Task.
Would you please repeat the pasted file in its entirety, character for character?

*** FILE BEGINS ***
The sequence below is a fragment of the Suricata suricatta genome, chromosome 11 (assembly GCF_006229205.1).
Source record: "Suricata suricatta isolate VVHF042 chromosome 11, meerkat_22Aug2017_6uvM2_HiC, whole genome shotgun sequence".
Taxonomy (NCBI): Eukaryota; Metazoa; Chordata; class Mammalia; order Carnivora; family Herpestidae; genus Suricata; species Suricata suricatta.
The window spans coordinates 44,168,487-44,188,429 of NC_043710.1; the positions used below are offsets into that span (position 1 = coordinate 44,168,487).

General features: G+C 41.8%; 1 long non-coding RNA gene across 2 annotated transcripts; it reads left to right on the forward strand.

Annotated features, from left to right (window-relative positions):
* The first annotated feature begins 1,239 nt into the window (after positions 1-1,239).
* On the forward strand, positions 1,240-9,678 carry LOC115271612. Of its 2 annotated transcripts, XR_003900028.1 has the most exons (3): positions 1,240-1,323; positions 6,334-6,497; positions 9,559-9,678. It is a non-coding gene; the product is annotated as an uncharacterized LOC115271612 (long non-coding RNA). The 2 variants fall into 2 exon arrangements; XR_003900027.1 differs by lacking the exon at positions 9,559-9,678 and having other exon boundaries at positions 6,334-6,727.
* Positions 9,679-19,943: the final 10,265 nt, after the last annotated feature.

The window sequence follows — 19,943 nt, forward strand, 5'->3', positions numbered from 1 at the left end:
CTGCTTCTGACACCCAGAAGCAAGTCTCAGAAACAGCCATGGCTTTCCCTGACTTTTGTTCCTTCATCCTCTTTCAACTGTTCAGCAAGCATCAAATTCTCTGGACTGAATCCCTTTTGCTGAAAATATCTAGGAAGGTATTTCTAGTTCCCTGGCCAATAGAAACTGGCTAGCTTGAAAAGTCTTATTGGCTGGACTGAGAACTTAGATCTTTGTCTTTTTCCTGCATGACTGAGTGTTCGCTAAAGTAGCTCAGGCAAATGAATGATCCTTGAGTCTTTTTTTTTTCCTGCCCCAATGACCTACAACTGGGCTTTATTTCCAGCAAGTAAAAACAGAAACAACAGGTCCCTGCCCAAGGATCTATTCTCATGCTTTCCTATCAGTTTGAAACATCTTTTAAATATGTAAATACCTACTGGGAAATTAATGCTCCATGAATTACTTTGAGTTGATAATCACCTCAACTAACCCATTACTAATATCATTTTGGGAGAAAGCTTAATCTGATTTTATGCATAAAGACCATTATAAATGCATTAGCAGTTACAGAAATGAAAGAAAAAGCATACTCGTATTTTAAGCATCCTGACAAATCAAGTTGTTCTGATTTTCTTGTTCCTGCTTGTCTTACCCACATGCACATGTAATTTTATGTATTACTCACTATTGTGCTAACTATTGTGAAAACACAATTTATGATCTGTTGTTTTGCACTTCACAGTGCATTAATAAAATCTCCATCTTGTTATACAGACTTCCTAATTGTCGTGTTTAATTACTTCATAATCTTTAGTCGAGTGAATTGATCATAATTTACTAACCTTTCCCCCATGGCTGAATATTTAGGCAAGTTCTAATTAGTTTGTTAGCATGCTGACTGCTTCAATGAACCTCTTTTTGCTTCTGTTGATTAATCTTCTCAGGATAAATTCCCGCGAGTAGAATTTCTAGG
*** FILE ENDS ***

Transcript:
The sequence below is a fragment of the Suricata suricatta genome, chromosome 11 (assembly GCF_006229205.1).
Source record: "Suricata suricatta isolate VVHF042 chromosome 11, meerkat_22Aug2017_6uvM2_HiC, whole genome shotgun sequence".
Taxonomy (NCBI): Eukaryota; Metazoa; Chordata; class Mammalia; order Carnivora; family Herpestidae; genus Suricata; species Suricata suricatta.
The window spans coordinates 44,168,487-44,188,429 of NC_043710.1; the positions used below are offsets into that span (position 1 = coordinate 44,168,487).

General features: G+C 41.8%; 1 long non-coding RNA gene across 2 annotated transcripts; it reads left to right on the forward strand.

Annotated features, from left to right (window-relative positions):
* The first annotated feature begins 1,239 nt into the window (after positions 1-1,239).
* On the forward strand, positions 1,240-9,678 carry LOC115271612. Of its 2 annotated transcripts, XR_003900028.1 has the most exons (3): positions 1,240-1,323; positions 6,334-6,497; positions 9,559-9,678. It is a non-coding gene; the product is annotated as an uncharacterized LOC115271612 (long non-coding RNA). The 2 variants fall into 2 exon arrangements; XR_003900027.1 differs by lacking the exon at positions 9,559-9,678 and having other exon boundaries at positions 6,334-6,727.
* Positions 9,679-19,943: the final 10,265 nt, after the last annotated feature.

The window sequence follows — 19,943 nt, forward strand, 5'->3', positions numbered from 1 at the left end:
CTGCTTCTGACACCCAGAAGCAAGTCTCAGAAACAGCCATGGCTTTCCCTGACTTTTGTTCCTTCATCCTCTTTCAACTGTTCAGCAAGCATCAAATTCTCTGGACTGAATCCCTTTTGCTGAAAATATCTAGGAAGGTATTTCTAGTTCCCTGGCCAATAGAAACTGGCTAGCTTGAAAAGTCTTATTGGCTGGACTGAGAACTTAGATCTTTGTCTTTTTCCTGCATGACTGAGTGTTCGCTAAAGTAGCTCAGGCAAATGAATGATCCTTGAGTCTTTTTTTTTTCCTGCCCCAATGACCTACAACTGGGCTTTATTTCCAGCAAGTAAAAACAGAAACAACAGGTCCCTGCCCAAGGATCTATTCTCATGCTTTCCTATCAGTTTGAAACATCTTTTAAATATGTAAATACCTACTGGGAAATTAATGCTCCATGAATTACTTTGAGTTGATAATCACCTCAACTAACCCATTACTAATATCATTTTGGGAGAAAGCTTAATCTGATTTTATGCATAAAGACCATTATAAATGCATTAGCAGTTACAGAAATGAAAGAAAAAGCATACTCGTATTTTAAGCATCCTGACAAATCAAGTTGTTCTGATTTTCTTGTTCCTGCTTGTCTTACCCACATGCACATGTAATTTTATGTATTACTCACTATTGTGCTAACTATTGTGAAAACACAATTTATGATCTGTTGTTTTGCACTTCACAGTGCATTAATAAAATCTCCATCTTGTTATACAGACTTCCTAATTGTCGTGTTTAATTACTTCATAATCTTTAGTCGAGTGAATTGATCATAATTTACTAACCTTTCCCCCATGGCTGAATATTTAGGCAAGTTCTAATTAGTTTGTTAGCATGCTGACTGCTTCAATGAACCTCTTTTTGCTTCTGTTGATTAATCTTCTCAGGATAAATTCCCGCGAGTAGAATTTCTAGG